Iggaak (ilgaak) ᐃᒡᒑᒃ – Inuit snow goggles

Wooden snow goggles, c. 1850, from the Parks Canada National Collection (catalogue number X.77.680.1). It is not known who made them or where. © Parks Canada Agency
For the week of Monday, June 14, 2021

On June 14, 1977, Parks Canada acquired a pair of Inuit snow goggles, known as iggaak (or ilgaak) in Inuktitut, dating to the mid-19th century. They are an important example of one of the earliest types of protective eyewear in the world, which some date as far back as the earliest Inuit period (circa 800 years ago).

Inuit and their ancestors use snow goggles to protect their eyes from the sun’s harmful ultraviolet radiation. This is important because the Arctic experiences constant daylight during the summer—one full 24-hour period coinciding with the summer solstice at the Arctic Circle (66°34’N), and progressively longer periods without a sunset as latitude increases. At the furthest point north—that is, at the North Pole (90°N)—this means six months of continuous daylight each year. Such prolonged sunlight can become dangerous for the eyes, especially when spending long periods on highly reflective ice or snow.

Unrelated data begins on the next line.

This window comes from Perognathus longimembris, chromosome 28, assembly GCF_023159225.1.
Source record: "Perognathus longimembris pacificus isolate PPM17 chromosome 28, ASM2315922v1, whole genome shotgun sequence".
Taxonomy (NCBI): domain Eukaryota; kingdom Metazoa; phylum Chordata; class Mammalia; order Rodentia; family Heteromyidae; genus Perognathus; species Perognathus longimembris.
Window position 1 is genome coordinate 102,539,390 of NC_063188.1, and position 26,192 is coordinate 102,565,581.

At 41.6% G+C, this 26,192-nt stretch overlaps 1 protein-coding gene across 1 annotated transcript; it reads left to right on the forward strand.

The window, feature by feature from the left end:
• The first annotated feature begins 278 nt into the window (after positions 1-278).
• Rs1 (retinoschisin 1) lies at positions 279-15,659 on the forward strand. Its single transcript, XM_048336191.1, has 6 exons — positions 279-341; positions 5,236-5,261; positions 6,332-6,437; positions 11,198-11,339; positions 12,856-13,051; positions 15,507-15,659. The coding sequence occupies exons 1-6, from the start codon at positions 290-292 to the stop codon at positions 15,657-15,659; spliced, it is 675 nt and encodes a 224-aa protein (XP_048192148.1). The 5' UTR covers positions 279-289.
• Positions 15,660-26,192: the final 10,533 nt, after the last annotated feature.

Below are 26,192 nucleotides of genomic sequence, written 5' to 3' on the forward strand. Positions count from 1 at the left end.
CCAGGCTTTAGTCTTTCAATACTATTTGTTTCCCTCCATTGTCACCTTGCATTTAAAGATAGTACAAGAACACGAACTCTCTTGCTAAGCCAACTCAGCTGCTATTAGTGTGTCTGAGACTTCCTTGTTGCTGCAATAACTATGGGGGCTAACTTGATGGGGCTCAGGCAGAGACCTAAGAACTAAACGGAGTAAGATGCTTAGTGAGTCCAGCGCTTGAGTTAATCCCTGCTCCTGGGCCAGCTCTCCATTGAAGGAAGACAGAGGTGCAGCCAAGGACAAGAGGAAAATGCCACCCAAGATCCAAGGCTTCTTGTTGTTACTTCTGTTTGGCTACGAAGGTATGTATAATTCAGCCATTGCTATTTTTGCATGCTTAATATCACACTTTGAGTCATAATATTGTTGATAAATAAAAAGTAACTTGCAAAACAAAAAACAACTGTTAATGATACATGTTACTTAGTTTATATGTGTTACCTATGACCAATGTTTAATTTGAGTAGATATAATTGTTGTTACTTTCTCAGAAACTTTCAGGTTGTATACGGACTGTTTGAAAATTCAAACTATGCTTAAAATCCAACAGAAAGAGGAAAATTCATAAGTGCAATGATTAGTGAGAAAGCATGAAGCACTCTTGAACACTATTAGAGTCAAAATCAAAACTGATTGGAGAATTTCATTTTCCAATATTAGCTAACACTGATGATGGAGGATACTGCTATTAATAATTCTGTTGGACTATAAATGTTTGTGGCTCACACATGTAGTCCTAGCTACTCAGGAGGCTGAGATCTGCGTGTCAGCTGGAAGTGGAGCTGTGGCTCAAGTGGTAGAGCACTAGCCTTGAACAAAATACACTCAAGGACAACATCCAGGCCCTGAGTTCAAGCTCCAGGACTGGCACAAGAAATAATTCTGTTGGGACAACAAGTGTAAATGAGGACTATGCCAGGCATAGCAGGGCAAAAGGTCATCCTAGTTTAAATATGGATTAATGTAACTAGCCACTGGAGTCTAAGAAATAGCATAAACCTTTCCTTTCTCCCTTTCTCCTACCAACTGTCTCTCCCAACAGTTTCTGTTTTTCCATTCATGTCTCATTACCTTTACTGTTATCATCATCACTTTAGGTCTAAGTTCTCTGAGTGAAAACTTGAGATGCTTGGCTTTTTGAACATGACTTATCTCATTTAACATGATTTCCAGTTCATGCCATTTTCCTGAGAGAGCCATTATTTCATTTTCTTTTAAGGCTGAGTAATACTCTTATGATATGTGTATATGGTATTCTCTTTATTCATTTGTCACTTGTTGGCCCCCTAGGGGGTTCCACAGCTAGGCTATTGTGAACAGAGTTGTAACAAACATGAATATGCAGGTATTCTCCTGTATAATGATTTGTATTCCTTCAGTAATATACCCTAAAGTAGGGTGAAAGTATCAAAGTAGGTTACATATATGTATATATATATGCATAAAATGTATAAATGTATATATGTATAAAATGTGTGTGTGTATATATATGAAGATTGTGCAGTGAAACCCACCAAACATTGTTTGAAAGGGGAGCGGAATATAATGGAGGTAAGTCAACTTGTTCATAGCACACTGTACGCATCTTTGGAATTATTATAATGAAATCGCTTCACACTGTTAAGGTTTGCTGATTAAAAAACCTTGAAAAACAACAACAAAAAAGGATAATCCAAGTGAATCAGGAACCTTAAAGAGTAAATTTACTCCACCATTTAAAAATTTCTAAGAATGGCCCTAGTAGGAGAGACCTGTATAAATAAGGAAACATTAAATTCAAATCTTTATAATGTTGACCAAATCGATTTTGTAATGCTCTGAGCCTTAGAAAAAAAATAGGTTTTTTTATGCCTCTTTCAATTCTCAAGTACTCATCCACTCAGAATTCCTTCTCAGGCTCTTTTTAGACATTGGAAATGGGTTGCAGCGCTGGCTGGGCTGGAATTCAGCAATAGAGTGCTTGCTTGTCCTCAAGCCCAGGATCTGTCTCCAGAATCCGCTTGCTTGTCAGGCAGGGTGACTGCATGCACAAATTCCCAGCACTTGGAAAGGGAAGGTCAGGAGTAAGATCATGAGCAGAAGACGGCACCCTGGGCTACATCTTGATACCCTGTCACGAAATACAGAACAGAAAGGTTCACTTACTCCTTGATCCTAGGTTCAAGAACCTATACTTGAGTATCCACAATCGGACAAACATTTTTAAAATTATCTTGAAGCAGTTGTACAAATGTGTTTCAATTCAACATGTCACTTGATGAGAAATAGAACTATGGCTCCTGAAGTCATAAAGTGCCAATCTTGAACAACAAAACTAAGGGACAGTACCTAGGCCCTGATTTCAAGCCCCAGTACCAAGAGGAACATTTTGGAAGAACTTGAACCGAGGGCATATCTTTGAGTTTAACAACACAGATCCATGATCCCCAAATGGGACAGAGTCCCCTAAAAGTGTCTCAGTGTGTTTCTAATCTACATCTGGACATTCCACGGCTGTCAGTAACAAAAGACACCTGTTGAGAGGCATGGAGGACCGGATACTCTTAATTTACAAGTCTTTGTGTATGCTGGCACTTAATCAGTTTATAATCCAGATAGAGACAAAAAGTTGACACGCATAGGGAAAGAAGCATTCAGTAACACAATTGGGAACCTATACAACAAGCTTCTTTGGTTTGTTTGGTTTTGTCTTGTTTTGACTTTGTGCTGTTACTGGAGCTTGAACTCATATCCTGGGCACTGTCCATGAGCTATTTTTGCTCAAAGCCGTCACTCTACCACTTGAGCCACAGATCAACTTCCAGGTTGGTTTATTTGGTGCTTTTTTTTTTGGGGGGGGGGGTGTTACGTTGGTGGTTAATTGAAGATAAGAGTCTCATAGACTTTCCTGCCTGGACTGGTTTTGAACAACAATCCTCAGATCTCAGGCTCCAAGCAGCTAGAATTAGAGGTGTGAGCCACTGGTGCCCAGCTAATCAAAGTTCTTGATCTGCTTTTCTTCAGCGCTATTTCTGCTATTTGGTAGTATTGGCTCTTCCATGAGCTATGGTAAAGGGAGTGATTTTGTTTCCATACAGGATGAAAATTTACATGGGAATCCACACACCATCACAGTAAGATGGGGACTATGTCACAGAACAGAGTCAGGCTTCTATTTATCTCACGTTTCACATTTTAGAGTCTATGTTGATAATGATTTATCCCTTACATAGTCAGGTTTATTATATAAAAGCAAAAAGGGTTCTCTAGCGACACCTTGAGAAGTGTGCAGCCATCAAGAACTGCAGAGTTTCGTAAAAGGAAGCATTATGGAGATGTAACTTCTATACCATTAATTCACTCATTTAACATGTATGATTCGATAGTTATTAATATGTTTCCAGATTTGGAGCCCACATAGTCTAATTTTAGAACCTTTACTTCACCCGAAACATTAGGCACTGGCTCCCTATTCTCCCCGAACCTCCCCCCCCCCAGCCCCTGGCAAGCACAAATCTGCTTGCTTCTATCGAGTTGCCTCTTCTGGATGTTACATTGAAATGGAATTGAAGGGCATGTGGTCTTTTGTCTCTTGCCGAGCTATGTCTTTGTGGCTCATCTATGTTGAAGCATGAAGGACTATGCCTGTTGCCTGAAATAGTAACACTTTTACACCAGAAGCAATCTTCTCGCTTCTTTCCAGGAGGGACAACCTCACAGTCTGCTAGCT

The Arctic sunshine can be associated with snow blindness—a type of sunburn affecting the eyes caused by sunlight reflecting off the snow, which may lead to temporary blindness and eye pain (photokeratitis). To prevent blindness during spring and summer activities, when the sun’s rays are strongest, Inuit and other northern peoples in Arctic countries like Canada devised different means of protecting their eyes.

Made from local materials, such as ivory, wood, caribou antler, bone, leather, whalebone, and baleen, Inuit snow goggles feature small slits that reduce the amount of ultraviolet light that reaches the retina of the eye, considerably reducing the risk of snow blindness. These goggles limit the field of vision, but make sight clearer.

The different climates, geographies, and available materials have resulted in the emergence of several varieties of snow goggles. Some peoples, including the Aleuts, whose homeland includes the Aleutian Islands, use alternatives to goggles, such as visors, which are especially helpful when hunting from a kayak. Today, snow goggles are used less, having been largely replaced by glasses with polarized lenses.

If you wish to know more about this object or others in the Parks Canada National Collection, please contact our curatorial department at pc.conservation-curatorial.pc@canada.ca

June is National Indigenous History Month. Learn more about the diverse histories and cultures of Indigenous Peoples by exploring articles in our online archives about Skmaqn-Port-la-Joye-Fort Amherst, Francis Pegahmagabow (1889–1952), Wii Niisł Puuntk: A Matriarch of the Gitga’at of Hartley Bay, and Weaving Identity: Nlaka’pamux Basket-Making.